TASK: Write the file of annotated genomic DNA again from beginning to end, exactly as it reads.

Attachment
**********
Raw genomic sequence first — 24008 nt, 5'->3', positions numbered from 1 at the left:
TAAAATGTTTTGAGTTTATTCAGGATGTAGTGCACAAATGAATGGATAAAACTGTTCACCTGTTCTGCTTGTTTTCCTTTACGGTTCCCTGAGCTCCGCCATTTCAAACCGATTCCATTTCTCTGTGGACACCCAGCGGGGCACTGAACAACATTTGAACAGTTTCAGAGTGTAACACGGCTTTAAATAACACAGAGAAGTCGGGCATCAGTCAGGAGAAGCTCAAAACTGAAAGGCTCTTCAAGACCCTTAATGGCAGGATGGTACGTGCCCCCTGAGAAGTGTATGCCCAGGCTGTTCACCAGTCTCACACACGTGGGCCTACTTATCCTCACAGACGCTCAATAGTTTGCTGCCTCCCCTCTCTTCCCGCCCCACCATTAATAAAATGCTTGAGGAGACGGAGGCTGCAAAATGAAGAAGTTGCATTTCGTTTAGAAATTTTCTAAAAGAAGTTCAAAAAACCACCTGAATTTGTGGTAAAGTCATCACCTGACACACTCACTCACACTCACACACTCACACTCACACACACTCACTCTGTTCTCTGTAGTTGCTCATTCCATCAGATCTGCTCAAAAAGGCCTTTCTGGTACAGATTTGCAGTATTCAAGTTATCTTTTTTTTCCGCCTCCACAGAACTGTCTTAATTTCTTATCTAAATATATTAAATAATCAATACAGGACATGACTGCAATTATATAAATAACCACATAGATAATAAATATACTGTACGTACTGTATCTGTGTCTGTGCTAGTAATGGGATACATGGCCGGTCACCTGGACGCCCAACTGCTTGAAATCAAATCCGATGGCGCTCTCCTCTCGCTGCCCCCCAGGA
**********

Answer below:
Raw genomic sequence first — 24008 nt, 5'->3', positions numbered from 1 at the left:
TAAAATGTTTTGAGTTTATTCAGGATGTAGTGCACAAATGAATGGATAAAACTGTTCACCTGTTCTGCTTGTTTTCCTTTACGGTTCCCTGAGCTCCGCCATTTCAAACCGATTCCATTTCTCTGTGGACACCCAGCGGGGCACTGAACAACATTTGAACAGTTTCAGAGTGTAACACGGCTTTAAATAACACAGAGAAGTCGGGCATCAGTCAGGAGAAGCTCAAAACTGAAAGGCTCTTCAAGACCCTTAATGGCAGGATGGTACGTGCCCCCTGAGAAGTGTATGCCCAGGCTGTTCACCAGTCTCACACACGTGGGCCTACTTATCCTCACAGACGCTCAATAGTTTGCTGCCTCCCCTCTCTTCCCGCCCCACCATTAATAAAATGCTTGAGGAGACGGAGGCTGCAAAATGAAGAAGTTGCATTTCGTTTAGAAATTTTCTAAAAGAAGTTCAAAAAACCACCTGAATTTGTGGTAAAGTCATCACCTGACACACTCACTCACACTCACACACTCACACTCACACACACTCACTCTGTTCTCTGTAGTTGCTCATTCCATCAGATCTGCTCAAAAAGGCCTTTCTGGTACAGATTTGCAGTATTCAAGTTATCTTTTTTTTCCGCCTCCACAGAACTGTCTTAATTTCTTATCTAAATATATTAAATAATCAATACAGGACATGACTGCAATTATATAAATAACCACATAGATAATAAATATACTGTACGTACTGTATCTGTGTCTGTGCTAGTAATGGGATACATGGCCGGTCACCTGGACGCCCAACTGCTTGAAATCAAATCCGATGGCGCTCTCCTCTCGCTGCCCCCCAGGA